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Kevin Lunney: 'My family's anguish is a greater torment to me than the physical pain of the attack'

Three men were found guilty of kidnapping and assaulting him earlier this month. Sentencing is due on 20 December.

Updated Nov 22nd 2021, 5:20 PM

THE PHYSICAL SCARS and mental trauma of the kidnap and assault on businessman Kevin Lunney will remain with him and his family for the rest of their lives, the Special Criminal Court has heard.

Lunney wrote a victim impact statement for the court which was read out by Detective Garda Linda Harkin at a sentencing hearing this morning for the three men convicted of abducting and torturing Lunney.

Lunney wrote that he thinks every day of the effect the ordeal has on his wife and children, saying: “The anguish they have had to endure is a greater torment to me than the physical pain of the attack.”

He said that he was glad that, following the verdict, he and his family had been able to “put it out of our immediate focus” but added that “events like this can never be erased and we will need to find continuing strength and solace in the support and comfort of many good people in the times ahead.”

Sean Guerin SC, for the Director of Public Prosecutions (DPP), said the court should set a pre-mitigation sentence for the three men of between 15 years and life imprisonment. He said aggravating factors included the “severity and viciousness” of the assault, the evidence that it was planned and included surveillance of Mr Lunney who was abducted from outside his home, driven to an isolated location, threatened, assaulted and warned that there would be further violence if he reported what happened.

Mr Justice Tony Hunt, presiding in the tree-judge, non-jury court, heard pleas by lawyers for the three men and said the court will pass sentence on 20 December.

In his statement, Mr Lunney said the campaign of intimidation against Quinn Industrial Holdings, of which he is a director, “was intensely difficult for those directly targeted and a cause of much apprehension and fear in the wider community”.

Conversely, he said, the “raw emotion and solidarity” from co-workers, friends and the community had been “one of the most affirming and humbling experiences of my life.”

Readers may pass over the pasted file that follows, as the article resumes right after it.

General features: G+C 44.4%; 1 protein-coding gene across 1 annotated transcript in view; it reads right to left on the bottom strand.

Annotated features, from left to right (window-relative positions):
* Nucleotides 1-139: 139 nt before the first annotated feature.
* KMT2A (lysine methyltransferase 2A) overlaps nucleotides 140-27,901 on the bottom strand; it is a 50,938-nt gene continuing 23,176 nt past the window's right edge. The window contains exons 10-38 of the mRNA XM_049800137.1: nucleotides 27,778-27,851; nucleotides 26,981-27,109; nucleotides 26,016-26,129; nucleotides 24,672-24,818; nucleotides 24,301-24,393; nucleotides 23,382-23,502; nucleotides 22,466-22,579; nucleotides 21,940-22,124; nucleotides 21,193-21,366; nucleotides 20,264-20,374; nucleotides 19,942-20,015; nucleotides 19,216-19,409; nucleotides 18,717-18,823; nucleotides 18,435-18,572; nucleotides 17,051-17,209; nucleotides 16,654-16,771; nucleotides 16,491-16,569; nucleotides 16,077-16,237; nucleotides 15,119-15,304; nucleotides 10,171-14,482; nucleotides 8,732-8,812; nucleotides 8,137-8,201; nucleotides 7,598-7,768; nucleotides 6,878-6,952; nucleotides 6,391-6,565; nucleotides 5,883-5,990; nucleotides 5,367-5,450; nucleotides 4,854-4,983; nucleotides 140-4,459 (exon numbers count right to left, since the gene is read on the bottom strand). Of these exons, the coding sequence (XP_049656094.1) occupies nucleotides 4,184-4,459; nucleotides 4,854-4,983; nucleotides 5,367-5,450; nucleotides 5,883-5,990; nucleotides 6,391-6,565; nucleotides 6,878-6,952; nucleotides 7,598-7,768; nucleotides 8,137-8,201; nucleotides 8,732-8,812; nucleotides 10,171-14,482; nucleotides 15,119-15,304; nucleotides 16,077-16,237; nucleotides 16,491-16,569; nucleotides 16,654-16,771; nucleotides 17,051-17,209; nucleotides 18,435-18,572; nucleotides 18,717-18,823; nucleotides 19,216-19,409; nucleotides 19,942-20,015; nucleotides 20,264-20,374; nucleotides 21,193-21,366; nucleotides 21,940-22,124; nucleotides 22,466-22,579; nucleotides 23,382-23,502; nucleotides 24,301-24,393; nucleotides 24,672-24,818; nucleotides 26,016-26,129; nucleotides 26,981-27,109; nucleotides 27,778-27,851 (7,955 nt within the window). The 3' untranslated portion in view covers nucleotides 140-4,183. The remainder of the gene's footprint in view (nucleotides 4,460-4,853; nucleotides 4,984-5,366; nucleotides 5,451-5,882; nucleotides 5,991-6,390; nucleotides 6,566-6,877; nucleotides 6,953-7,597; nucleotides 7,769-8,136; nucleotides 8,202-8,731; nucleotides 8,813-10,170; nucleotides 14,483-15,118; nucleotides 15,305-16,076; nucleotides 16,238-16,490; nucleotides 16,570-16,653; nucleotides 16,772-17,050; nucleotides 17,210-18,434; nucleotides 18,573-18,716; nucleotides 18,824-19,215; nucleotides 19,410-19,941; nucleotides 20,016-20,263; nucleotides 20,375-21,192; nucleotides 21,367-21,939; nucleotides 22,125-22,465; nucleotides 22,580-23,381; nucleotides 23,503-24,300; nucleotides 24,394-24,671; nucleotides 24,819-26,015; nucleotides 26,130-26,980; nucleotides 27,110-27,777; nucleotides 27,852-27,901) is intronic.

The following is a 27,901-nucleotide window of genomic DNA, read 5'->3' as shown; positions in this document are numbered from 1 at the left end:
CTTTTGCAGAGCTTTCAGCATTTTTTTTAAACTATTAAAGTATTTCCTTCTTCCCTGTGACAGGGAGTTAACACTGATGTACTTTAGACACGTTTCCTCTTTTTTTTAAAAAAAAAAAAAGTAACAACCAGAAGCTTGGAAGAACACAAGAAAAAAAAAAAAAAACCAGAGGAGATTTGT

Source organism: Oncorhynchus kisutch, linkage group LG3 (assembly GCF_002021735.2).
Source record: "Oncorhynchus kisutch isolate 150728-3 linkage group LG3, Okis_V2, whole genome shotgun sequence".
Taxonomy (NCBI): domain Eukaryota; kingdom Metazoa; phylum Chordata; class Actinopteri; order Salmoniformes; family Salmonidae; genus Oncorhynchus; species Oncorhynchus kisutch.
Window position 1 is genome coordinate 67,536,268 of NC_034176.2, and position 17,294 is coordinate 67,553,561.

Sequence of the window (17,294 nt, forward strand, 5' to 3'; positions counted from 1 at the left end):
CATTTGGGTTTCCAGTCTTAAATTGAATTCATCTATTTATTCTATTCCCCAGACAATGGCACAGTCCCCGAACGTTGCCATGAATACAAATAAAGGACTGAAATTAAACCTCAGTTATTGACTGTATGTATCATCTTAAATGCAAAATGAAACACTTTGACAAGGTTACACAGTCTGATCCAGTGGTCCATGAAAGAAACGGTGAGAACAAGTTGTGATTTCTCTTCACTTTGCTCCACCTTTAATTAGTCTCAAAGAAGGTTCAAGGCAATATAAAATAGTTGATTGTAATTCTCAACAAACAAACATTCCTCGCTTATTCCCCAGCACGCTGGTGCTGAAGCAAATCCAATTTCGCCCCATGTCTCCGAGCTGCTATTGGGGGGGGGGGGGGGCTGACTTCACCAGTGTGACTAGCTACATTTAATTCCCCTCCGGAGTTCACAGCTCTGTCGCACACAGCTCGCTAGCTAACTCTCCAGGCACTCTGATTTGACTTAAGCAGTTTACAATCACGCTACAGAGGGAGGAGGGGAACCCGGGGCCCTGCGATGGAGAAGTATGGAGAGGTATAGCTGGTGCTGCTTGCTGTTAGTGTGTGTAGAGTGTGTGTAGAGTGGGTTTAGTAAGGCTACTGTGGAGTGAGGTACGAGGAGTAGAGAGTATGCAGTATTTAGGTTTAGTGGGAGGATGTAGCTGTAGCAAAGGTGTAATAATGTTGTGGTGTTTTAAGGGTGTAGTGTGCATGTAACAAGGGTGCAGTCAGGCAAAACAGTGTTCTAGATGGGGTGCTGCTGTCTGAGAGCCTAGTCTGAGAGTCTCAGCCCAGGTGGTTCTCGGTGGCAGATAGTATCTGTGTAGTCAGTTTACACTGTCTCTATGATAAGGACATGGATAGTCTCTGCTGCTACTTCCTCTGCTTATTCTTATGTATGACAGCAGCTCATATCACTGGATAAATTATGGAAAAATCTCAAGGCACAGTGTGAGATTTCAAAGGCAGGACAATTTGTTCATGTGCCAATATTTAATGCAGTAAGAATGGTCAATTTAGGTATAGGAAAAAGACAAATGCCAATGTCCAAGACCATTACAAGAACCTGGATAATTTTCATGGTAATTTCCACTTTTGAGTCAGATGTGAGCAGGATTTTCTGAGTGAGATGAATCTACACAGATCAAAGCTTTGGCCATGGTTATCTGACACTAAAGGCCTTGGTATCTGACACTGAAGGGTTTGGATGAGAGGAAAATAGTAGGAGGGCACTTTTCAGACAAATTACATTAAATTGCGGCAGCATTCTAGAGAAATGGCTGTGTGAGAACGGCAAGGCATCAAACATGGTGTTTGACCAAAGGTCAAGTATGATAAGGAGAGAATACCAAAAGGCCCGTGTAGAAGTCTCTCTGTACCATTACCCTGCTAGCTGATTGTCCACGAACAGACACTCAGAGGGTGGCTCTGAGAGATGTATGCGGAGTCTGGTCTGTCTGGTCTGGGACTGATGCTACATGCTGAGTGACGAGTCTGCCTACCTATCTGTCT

Addressing the men convicted of assaulting him, he said: “I don’t know the reason why the defendants decided to do what they did. I don’t know them or they me, and I don’t know whether their absence of any personal agenda diminishes or aggravates what they have done.”

On a human level, he said he was saddened that they have ruined their own lives.

He added: “I sympathise with their families in the anguish they are enduring today. Neither can I fathom the intent or reasoning that encouraged and enticed them to commit this crime. I trust that those involved now realise that there will never be a place in our community for violence, or any other form of intimidation.”

The case

In his testimony earlier this year, Mr Lunney said that he was bundled into the boot of an Audi near his home and driven to a container where he was threatened and told to resign as a director of Quinn Industrial Holdings and to put a stop to litigation with which he was involved north and south of the border.

His attackers stripped him to his boxer shorts, doused him in bleach, broke his leg with two blows of a wooden bat, beat him on the ground, cut his face and scored the letters QIH into his chest with a Stanley knife.

They left him bloodied, beaten and shivering on a country road at Drumcoghill in Co Cavan where he was discovered by a man driving a tractor.